The thing done, however, the Mexican government could not pay the same wages as had the oil companies, and the workers threatened a general strike, stimulating rumblings of a renewal of the quiescent revolution afoot and constantly threatening since 1910.

Complicating the whole mess then, after the U.S. and Britain boycotted the oil produced by their stolen wells, was the fact that the only available major market left in the world for the Mexican oil was among the belligerents, Germany, Italy and Japan, going to fuel their respective war machines, primarily that of Germany.

The expriopriated oil eventually enabled Hitler sufficient two-front mobilization, east on the Polish border, while protecting against a possible British-French counter-offensive from the west, to provide him the strutting confidence to risk the invasion of Poland, September 1, 1939--which then, with the British blockade coming into effect, prevented further flow of the expropriated Mexican oil to Germany from the Atlantic routes, though it still continued to flow via Japanese merchant ships via the Pacific through Vladivostok and the Siberian railway into Germany right up to the June 22, 1941 invasion of Russia by Hitler.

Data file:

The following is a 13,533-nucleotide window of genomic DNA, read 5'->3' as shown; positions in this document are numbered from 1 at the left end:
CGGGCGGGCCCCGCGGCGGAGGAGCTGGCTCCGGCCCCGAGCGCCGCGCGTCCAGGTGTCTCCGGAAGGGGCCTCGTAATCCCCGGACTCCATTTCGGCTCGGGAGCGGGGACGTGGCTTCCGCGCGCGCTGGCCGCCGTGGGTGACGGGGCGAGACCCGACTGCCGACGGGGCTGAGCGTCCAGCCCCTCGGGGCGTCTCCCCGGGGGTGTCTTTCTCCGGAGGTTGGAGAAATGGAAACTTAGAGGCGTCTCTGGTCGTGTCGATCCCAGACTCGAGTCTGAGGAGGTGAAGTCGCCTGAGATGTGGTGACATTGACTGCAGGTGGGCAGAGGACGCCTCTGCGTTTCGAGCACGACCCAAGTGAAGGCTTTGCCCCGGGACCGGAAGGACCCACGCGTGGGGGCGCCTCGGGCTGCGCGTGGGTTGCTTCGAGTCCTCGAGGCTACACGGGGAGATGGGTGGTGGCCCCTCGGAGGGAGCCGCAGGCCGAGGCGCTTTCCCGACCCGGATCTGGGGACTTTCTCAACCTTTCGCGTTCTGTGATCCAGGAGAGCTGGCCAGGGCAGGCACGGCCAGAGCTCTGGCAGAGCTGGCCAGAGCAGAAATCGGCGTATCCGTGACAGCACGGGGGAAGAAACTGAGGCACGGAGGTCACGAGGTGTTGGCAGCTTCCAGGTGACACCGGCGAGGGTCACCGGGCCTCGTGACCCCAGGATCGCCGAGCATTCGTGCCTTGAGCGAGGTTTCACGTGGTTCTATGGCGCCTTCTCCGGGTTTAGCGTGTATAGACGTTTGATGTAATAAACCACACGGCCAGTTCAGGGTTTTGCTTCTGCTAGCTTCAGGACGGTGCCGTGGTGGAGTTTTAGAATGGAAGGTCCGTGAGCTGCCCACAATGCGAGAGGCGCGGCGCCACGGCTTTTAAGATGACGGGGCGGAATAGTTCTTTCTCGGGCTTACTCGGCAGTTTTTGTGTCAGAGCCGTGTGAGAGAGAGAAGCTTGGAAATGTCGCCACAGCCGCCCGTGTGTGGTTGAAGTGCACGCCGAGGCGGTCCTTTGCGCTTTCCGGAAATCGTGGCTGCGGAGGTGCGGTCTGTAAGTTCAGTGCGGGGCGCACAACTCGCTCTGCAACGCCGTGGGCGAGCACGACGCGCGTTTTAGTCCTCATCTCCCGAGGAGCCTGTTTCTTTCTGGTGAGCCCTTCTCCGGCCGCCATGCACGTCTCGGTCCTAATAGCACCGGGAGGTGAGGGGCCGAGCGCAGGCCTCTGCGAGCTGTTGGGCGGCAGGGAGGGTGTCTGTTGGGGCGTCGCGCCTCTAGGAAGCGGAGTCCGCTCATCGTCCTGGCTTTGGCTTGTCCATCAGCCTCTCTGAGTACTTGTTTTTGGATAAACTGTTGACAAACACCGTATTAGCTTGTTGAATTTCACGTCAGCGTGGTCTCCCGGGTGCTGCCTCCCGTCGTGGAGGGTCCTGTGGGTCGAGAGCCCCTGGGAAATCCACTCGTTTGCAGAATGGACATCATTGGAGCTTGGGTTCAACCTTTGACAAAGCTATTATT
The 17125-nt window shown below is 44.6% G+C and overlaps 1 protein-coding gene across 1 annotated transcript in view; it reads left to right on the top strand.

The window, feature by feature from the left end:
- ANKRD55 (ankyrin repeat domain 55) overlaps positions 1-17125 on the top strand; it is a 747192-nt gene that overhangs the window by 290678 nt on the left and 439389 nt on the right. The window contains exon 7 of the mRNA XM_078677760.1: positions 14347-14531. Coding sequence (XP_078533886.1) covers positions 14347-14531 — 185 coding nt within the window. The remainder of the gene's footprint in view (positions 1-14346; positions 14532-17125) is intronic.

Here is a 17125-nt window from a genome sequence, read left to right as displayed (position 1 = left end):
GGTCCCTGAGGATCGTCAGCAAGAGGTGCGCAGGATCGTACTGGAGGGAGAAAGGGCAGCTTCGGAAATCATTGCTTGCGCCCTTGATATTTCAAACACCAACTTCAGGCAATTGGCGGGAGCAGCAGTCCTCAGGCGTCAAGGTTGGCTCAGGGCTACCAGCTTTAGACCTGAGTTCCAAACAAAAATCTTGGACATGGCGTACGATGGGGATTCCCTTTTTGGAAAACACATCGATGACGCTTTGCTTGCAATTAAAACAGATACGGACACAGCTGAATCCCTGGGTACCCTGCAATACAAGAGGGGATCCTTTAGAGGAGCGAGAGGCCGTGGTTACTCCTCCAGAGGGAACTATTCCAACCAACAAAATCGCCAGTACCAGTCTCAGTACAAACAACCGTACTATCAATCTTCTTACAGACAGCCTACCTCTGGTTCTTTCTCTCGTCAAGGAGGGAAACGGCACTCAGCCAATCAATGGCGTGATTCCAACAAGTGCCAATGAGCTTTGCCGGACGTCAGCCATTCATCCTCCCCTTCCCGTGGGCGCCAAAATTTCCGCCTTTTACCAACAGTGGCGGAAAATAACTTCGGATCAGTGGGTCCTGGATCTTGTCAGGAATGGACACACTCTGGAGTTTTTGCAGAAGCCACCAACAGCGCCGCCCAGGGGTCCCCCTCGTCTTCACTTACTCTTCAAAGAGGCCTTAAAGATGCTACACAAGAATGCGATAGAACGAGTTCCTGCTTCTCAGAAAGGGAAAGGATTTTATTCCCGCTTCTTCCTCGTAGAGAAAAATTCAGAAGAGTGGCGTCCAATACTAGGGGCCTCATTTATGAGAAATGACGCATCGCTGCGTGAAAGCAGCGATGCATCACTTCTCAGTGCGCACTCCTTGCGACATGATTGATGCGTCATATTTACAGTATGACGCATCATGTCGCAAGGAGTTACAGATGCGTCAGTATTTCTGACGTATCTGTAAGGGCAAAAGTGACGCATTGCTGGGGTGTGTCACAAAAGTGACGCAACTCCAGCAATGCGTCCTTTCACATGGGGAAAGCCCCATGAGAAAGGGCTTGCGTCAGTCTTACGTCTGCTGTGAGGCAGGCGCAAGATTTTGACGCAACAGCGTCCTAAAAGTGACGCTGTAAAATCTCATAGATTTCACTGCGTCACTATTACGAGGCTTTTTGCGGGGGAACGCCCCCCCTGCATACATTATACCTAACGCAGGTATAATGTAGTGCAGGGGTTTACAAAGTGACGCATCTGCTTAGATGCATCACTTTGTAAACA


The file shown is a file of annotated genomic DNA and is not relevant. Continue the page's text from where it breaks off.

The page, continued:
That, after Hitler's bluffing the Sudeten German question sufficiently to buy time with the "peace in our time" Munich Pact on September 30, 1938, time to choke piecemeal Czechoslovakia, which provided him among other things the Skoda munitions works and easy access to the Rumanian oilfields, further exponentially increasing his mechanization and easy mobilization from east to west, a necessary concomitant of which was to be able easily to ward off a potential threat as well from the east by Russia. (See, e.g., "Man on a Spot", March 22, 1939)

The U.S. responded to the March, 1938 expropriation early on by lowering the price of silver to stimulate payment for the oil, but the continuing faltering economy in Mexico, with the threat of revolution behind it and the threat of either Communist or Nazi strong-men coming to power behind that, caused the U.S. to respond by buying tons of another of Mexico's important export commodities, silver, at inflated prices and in quantities which the U.S. did not need, effectively subsidizing the Mexican economy. Similarly, then came the issue of iron exports from Mexico to Japan.